ANS is committed to advancing, fostering, and promoting the development and application of nuclear sciences and technologies to benefit society.
Explore the many uses for nuclear science and its impact on energy, the environment, healthcare, food, and more.
Isotopes & Radiation
Members are devoted to applying nuclear science and engineering technologies involving isotopes, radiation applications, and associated equipment in scientific research, development, and industrial processes. Their interests lie primarily in education, industrial uses, biology, medicine, and health physics. Division committees include Analytical Applications of Isotopes and Radiation, Biology and Medicine, Radiation Applications, Radiation Sources and Detection, and Thermal Power Sources.
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Marco Island, FL|JW Marriott Marco Island
The Standards Committee is responsible for the development and maintenance of voluntary consensus standards that address the design, analysis, and operation of components, systems, and facilities related to the application of nuclear science and technology. Find out What’s New, check out the Standards Store, or Get Involved today!
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Nuclear Science and Engineering
Fusion Science and Technology
New polls show substantial support for nuclear energy
Sixty percent of respondents in a recent national survey favored the use of nuclear energy, with only 25 percent opposing its use. While the latest Bisconti Research poll focuses on nuclear power and electricity generation, its findings on public interest in climate change and using a spectrum of sources to meet energy needs are consistent with a recent Pew Research Center poll on a broad set of energy policy and climate change topics. The approaches the two online surveys took to measuring public opinion on nuclear energy yielded different numbers but found some common ground.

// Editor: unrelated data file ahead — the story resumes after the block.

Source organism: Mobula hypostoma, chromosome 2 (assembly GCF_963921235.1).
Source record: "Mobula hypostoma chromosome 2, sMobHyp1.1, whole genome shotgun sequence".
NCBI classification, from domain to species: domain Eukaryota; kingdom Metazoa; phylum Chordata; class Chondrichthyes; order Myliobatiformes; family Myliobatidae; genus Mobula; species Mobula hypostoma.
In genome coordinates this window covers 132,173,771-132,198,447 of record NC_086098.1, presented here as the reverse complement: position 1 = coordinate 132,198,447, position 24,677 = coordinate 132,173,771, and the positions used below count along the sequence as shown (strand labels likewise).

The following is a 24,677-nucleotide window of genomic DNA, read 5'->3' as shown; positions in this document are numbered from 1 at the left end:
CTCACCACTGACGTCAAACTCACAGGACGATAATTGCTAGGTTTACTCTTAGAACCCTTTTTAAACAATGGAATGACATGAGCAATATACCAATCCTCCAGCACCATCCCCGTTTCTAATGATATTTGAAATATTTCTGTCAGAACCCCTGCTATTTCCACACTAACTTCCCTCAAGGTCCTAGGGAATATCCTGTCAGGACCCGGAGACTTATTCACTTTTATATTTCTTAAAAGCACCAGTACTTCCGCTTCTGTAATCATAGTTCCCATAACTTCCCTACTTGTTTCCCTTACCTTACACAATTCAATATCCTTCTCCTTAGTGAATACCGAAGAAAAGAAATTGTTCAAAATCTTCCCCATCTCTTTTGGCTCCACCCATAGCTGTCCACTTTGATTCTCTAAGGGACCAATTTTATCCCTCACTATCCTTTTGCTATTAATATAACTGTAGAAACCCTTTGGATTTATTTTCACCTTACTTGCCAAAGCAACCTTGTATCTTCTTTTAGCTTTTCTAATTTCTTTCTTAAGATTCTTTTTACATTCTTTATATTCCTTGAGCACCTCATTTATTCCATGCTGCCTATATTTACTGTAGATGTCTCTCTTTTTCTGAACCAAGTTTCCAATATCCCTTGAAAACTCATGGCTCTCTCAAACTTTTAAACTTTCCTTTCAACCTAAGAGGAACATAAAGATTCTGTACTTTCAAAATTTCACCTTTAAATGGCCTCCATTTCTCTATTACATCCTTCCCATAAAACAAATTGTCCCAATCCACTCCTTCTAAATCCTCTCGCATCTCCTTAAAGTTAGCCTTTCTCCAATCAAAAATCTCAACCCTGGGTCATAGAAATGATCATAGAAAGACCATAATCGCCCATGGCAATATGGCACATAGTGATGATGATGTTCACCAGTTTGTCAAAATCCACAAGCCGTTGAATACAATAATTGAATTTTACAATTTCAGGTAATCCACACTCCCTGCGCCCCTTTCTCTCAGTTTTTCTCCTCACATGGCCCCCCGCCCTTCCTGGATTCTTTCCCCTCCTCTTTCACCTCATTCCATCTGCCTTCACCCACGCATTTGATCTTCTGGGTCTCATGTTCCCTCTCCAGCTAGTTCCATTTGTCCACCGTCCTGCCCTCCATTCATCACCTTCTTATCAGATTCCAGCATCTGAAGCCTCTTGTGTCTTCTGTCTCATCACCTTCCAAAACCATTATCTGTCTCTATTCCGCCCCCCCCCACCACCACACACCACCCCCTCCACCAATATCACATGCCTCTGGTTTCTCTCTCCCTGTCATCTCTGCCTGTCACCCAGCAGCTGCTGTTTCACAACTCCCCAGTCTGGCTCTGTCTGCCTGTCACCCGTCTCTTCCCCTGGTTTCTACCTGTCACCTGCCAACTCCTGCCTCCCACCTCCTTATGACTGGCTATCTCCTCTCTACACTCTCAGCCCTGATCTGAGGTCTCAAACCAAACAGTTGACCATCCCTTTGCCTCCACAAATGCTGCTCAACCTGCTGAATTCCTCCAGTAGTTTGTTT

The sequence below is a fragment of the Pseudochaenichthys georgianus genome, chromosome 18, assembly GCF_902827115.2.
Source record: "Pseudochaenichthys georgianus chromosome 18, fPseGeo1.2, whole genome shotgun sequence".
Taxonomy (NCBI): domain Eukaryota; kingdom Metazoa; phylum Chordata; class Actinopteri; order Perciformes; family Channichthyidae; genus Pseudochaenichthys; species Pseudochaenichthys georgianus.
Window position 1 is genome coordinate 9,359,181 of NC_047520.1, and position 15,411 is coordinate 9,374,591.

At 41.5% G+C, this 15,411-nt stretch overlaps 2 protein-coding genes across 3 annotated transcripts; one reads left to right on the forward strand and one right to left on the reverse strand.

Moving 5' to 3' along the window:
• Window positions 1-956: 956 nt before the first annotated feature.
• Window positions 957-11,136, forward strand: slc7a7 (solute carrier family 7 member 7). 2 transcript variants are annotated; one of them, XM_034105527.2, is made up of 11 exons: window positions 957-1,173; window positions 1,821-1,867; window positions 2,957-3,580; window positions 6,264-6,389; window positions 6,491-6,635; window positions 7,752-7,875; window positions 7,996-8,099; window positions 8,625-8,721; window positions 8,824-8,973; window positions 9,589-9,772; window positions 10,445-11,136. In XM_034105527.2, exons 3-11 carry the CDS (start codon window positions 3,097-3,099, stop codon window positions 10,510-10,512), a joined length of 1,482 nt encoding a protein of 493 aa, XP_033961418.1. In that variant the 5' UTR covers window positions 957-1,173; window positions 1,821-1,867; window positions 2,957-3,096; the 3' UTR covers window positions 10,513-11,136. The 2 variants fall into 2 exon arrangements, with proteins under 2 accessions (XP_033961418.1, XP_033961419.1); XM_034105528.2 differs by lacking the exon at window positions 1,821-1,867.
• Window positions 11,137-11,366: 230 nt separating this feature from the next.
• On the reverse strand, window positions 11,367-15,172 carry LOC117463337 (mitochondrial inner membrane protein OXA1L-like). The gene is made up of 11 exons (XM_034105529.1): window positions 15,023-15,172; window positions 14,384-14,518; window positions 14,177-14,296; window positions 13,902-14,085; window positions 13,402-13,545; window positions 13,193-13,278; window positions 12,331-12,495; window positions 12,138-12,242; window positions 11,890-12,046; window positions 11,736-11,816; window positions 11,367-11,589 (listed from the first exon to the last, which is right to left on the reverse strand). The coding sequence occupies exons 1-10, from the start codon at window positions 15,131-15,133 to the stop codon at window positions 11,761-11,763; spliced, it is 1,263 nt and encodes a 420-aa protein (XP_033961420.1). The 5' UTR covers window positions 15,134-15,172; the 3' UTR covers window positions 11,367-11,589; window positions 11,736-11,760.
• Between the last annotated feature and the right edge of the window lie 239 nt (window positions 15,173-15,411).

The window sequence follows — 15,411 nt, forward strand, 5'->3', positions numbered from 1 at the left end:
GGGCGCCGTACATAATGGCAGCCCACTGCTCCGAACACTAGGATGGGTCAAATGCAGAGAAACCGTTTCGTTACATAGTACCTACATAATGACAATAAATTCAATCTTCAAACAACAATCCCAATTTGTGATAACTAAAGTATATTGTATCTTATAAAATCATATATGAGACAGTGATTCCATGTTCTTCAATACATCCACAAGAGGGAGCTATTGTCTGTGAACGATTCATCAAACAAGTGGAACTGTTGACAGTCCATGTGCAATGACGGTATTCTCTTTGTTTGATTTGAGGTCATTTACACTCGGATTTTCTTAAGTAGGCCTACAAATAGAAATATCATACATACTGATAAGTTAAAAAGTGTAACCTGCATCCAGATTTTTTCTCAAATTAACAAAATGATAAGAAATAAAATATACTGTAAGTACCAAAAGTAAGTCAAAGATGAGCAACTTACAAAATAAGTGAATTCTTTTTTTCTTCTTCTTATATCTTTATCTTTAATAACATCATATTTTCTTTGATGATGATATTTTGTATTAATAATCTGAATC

U. Fischer et al.
Fusion Science and Technology | Volume 56 | Number 2 | August 2009 | Pages 702-709
Nuclear Analysis | Eighteenth Topical Meeting on the Technology of Fusion Energy (Part 2) | dx.doi.org/10.13182/FST09-A8991
Articles are hosted by Taylor and Francis Online.
An extensive benchmark exercise has been conducted on ITER with the objective to test and validate different approaches for the use of CAD generated geometry data for Monte Carlo transport calculations with the MCNP code. The exercise encompassed the generation of a dedicated neutronics CATIA model based on available engineering CAD design data, the conversion into MCNP geometry, the verification of the converted models, and a number of calculations to compare the different approaches with regard to the performance and the validity of the results obtained. The paper briefly reviews the different approaches and provides a detailed description of the ITER benchmark effort, its results and conclusions showing that the approaches have reached the maturity level to allow their application to real ITER design analyses. This is considered an essential step forward for neutronics analysis tools to satisfy ITER quality assurance rules.